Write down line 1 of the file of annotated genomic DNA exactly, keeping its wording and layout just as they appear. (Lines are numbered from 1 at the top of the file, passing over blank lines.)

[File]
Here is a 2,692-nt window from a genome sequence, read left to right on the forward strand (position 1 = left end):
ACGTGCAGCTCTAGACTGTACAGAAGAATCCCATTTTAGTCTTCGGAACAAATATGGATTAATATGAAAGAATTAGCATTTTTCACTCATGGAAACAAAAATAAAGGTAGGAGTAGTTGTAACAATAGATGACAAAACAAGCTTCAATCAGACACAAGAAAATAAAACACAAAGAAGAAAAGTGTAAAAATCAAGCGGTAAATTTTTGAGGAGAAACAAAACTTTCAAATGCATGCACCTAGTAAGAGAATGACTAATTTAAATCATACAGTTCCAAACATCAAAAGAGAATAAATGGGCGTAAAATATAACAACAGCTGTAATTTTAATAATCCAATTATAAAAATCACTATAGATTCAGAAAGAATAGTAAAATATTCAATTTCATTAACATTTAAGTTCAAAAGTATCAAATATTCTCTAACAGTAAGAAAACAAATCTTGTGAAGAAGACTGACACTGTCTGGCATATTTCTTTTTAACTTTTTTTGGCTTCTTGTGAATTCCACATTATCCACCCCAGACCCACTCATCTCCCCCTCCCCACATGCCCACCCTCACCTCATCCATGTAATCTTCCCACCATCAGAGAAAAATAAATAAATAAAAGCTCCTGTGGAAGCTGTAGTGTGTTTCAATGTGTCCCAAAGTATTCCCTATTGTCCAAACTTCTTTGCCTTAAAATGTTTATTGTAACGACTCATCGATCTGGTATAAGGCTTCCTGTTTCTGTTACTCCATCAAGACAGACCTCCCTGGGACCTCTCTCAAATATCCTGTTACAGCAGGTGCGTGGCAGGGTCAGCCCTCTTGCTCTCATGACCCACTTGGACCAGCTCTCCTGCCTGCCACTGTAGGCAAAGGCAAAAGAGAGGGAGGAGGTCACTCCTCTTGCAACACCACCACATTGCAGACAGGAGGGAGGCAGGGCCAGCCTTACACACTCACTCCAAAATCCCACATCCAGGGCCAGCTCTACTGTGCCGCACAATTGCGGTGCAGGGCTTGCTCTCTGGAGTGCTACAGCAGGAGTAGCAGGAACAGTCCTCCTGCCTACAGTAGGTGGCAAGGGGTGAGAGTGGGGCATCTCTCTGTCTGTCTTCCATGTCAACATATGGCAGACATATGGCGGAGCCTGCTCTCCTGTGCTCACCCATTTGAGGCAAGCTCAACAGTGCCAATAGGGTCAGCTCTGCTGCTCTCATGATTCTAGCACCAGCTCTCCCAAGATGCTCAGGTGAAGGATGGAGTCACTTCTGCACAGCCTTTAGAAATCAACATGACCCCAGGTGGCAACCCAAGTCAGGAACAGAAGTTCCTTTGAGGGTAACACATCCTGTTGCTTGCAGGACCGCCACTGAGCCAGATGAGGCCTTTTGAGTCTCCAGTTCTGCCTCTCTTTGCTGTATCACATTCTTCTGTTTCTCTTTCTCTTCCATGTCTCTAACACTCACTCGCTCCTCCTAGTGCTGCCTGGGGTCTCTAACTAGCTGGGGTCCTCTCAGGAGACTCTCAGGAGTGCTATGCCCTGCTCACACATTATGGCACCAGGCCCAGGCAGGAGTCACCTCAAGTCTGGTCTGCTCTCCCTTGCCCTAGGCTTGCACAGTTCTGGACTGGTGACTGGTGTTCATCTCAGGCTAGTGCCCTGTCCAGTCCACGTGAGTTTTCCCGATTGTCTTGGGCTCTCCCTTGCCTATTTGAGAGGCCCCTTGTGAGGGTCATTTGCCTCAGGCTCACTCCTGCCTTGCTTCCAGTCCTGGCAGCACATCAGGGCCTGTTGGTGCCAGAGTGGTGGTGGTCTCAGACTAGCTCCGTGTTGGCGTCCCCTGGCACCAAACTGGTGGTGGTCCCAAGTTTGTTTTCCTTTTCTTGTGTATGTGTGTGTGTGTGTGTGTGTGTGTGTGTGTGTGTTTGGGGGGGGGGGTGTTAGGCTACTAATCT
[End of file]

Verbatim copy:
Here is a 2,692-nt window from a genome sequence, read left to right on the forward strand (position 1 = left end):